Did you know that it was a Jamaican who:
Photo courtesy of Dr. Paula Tennant
1.Developed the ortanique
2.Developed several breeds of cattle that now thrive in the Tropics
3.Created Canasol, a ganja-based eyedrop for glaucoma treatment
4.Won the Nobel Peace Prize
5.Created the JaipurKnee, an affordable prosthetic knee
6.Was the first person in the Caribbean to create a bio-engineered fruit
7.Discovered the cause of the disease Kwashiorkor
8.Identified the Aedes Aegypti mosquito as the carrier of dengue fever
9.Created a formula that will eliminate prostate cancer
10.Isolated a compound to fight several types of cancer such as melanoma, lung and breast cancer
Everyone knows that Jamaica is the land of Reggae Musicians and Olympic Sprinters. But fewer people are aware that Jamaica is also home to several notable scientists and inventors. This list introduces just ten of the remarkable creative achievements that Jamaica has produced.
Photo by Marco Teixeira de Freitas
1. The Ortanique
Have you ever tasted an ortanique? This citrus fruit, which is a cross between a tangerine and an orange, was originally developed in the hills of Mandeville, Jamaica by David Daniel Phillips, JP, in the late 19th century. Phillips, who happens to be the grand uncle to the current Minister of Finance of Jamaica, Dr. Peter Phillips, originally decided to call the fruit a ‘tangelo. This name was later changed to ortanique, which is the name it is known by today.
Most ortaniques are still grown in the parish of Manchester in Jamaica. Since this fruit thrives in altitudes of 100ft or more, the cool climate and bauxite rich soils are ideal for the growing of this crop. Efforts to grow the fruit elsewhere have failed to reproduce the distinctive flavor of Manchester grown ortaniques.
2. Cattle–bred for the Tropics
Photo by USDAgov
The Jamaica Hope, the Jamaica Red and Jamaica Black are three breeds of cattle specifically developed to live in tropical conditions. They are the work of scientist Dr. Thomas P. Lecky. In 1925, Lecky noticed that the cattle being raised in Jamaica were slow to mature, produced no more than 4 litres of milk per day, and had little meat around the haunches and ribs. On the other hand, they were strong, excellent for hauling carts, and were also resistant to tick fever and other tropical diseases.
It was at this time that Lecky decided to develop an animal that was better suited for Jamaican needs. After migrating to study animal genetics at McGill University in Montreal, and Animal Husbandry at The University of Toronto, he returned to Jamaica to begin his cross-breeding experiments. Finally, in the 1950s, after twenty years of work, he produced the Jamaica Hope.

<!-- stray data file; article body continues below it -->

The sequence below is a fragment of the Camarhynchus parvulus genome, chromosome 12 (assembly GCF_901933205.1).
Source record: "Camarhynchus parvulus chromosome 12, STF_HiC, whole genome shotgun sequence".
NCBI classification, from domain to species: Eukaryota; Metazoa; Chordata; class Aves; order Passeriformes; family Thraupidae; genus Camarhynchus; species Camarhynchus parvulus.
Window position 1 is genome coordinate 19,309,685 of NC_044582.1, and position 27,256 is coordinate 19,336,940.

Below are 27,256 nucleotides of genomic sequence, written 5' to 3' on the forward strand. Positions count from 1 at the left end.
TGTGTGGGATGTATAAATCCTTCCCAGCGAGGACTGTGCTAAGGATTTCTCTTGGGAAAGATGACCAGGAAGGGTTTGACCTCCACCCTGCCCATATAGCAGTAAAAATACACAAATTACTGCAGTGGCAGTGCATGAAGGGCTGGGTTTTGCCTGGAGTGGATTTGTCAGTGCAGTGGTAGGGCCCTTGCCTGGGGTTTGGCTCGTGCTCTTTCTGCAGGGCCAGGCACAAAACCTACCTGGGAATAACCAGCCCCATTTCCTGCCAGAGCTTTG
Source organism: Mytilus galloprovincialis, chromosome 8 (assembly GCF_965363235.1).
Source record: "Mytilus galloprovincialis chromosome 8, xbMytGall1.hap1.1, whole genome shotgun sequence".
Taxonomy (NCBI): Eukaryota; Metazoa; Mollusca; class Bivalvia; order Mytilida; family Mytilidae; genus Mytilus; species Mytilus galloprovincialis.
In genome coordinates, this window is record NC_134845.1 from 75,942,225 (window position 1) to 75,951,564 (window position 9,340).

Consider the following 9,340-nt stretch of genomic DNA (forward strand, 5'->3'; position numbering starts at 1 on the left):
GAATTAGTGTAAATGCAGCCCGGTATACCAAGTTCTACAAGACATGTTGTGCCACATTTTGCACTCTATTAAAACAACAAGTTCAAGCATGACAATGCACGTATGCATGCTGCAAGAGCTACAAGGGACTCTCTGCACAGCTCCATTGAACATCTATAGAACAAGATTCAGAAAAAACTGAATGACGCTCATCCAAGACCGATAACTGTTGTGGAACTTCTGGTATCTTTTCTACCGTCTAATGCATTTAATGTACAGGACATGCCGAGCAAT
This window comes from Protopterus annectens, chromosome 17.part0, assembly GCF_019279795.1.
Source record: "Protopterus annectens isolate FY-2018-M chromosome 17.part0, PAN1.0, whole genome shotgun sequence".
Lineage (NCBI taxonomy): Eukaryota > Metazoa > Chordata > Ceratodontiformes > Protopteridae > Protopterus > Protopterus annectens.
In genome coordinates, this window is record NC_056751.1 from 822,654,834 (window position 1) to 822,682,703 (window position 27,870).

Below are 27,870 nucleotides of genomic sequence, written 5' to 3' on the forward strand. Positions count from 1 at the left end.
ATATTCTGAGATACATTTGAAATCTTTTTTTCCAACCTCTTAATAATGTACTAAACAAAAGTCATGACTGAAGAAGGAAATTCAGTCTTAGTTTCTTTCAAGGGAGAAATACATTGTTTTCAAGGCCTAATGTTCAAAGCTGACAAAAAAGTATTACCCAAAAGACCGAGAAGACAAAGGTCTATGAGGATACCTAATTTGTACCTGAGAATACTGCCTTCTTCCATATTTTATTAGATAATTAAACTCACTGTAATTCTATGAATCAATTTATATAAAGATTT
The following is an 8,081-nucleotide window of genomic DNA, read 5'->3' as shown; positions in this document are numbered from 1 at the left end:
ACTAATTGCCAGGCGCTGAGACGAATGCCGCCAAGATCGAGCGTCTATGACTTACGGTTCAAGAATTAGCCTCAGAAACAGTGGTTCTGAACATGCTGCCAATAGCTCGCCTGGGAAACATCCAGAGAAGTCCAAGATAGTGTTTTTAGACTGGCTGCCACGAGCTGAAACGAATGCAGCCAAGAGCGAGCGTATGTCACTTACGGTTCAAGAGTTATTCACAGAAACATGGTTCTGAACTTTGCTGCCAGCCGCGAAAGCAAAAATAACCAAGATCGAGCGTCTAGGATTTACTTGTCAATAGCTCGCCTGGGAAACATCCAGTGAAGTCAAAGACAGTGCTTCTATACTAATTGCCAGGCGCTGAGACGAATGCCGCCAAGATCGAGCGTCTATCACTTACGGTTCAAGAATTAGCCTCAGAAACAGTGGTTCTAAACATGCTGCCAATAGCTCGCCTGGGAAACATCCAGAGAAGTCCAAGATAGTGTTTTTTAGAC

This breed, the first to be developed, was small enough to navigate the hillsides, could produce as much as 12 litres of milk per day, was resistant to diseases and adapted to the tropics. Lecky’s work revolutionized the dairy industry in Jamaica and caught the attention of scientists from around the world who came to examine his work.
3. Canasol, a ganja-based eye-drop for glaucoma treatment
Photo by Alexodus
Canasol was developed through the hard work and scientific research of two notable Jamaicans: pharmacologist, Professor Manley West, and ophthalmologist, Dr Albert Lockhart. It was an important breakthrough drug as it was the first glaucoma eye medication in the Caribbean to be developed at UWI, Mona, and it does not induce the negative side effects that similar synthetic drugs are known for.
Professor West remembers being told by country folk that washing their eyes in ganja water made them see better, and fishermen claimed that drinking ganja tea improved their vision, particularly at night. Meanwhile, Dr. Lockhart noted that his Rastafarian patients who used ganja, had few incidences of glaucoma. From these observations, the two men became interested in working with ganja in order to discover its potential medical benefits. Ten years later, Canasol was the result.
4. The Nobel Peace Prize for Work against Climate Change
Were you aware that a Jamaican has been awarded the Nobel Peace Prize? In 2007, Professor Anthony Chen was part of a group that received The Nobel Peace Prize jointly with former US Vice President Al Gore. The group is the Intergovernmental Panel of Climate Change (IPCC), and they were recognized “for their efforts to spread information about climate change, and to lay the foundations for counteracting such change.”
5. The JaipurKnee, an affordable prosthetic knee
Photo courtesy of http://www.d-rev.org
In 2009, Joel Sadler, who was only 25 years old, along with his American teammates Eric Thorsell, Ayo Roberts and Angelo Szychowski created an affordable artificial knee that is being used in India by thousands of amputees. The JaipurKnee costs only US$20, as opposed to high end titanium joints made in the US that can cost anywhere upwards of US$10,000.